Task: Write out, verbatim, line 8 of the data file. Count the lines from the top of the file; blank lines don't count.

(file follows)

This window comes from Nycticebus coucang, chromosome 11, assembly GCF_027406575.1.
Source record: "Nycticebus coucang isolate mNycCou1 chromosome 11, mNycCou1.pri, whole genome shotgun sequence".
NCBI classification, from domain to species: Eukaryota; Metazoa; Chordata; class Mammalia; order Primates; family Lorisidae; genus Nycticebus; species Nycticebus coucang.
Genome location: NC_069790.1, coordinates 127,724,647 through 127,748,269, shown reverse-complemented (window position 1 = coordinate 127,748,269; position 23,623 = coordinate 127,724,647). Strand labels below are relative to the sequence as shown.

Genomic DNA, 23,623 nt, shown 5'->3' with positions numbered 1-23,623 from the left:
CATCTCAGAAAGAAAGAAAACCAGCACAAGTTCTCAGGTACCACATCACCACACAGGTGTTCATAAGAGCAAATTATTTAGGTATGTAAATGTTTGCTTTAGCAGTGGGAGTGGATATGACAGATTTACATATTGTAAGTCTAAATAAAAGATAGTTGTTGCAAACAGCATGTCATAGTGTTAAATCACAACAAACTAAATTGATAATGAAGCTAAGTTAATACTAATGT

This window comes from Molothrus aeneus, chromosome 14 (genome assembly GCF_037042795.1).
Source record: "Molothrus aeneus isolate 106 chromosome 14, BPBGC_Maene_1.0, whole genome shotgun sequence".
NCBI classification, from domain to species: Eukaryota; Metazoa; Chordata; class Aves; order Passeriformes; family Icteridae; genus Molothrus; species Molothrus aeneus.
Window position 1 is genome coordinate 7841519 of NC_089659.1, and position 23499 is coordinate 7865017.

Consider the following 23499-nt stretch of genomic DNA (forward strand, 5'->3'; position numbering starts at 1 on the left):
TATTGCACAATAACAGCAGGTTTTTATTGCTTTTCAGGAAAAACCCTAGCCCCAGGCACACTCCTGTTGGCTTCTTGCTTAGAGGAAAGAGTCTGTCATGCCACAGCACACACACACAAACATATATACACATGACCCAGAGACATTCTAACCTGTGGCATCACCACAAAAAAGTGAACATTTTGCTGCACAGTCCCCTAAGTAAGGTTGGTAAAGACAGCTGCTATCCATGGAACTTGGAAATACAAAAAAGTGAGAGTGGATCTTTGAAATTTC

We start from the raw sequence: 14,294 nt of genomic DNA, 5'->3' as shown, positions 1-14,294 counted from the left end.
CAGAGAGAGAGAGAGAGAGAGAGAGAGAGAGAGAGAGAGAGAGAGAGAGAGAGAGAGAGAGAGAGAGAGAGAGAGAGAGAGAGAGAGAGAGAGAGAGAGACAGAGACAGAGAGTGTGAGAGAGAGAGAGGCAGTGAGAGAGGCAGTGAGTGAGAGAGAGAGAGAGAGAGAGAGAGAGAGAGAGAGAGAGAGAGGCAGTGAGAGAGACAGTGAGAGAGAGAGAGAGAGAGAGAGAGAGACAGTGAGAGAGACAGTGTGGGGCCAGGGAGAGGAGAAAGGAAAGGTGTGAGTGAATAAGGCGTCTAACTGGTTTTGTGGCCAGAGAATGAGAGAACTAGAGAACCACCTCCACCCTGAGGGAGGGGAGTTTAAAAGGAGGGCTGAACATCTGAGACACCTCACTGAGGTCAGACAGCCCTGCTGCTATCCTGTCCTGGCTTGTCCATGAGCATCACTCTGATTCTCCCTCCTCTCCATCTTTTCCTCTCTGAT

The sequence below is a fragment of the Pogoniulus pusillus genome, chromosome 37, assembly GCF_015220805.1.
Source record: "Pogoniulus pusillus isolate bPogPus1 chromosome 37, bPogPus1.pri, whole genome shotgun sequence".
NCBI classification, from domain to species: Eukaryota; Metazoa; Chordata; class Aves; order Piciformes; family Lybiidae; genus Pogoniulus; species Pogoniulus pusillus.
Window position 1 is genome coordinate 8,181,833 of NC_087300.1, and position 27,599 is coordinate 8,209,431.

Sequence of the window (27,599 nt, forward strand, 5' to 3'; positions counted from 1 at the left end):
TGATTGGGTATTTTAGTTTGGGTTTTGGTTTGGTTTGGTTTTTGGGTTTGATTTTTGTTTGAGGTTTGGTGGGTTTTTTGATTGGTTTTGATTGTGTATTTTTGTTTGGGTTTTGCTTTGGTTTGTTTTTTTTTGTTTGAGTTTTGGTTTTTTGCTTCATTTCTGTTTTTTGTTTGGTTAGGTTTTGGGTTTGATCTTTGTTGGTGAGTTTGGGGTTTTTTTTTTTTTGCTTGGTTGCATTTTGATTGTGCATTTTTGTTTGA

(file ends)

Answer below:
Source record: "Molothrus aeneus isolate 106 chromosome 14, BPBGC_Maene_1.0, whole genome shotgun sequence".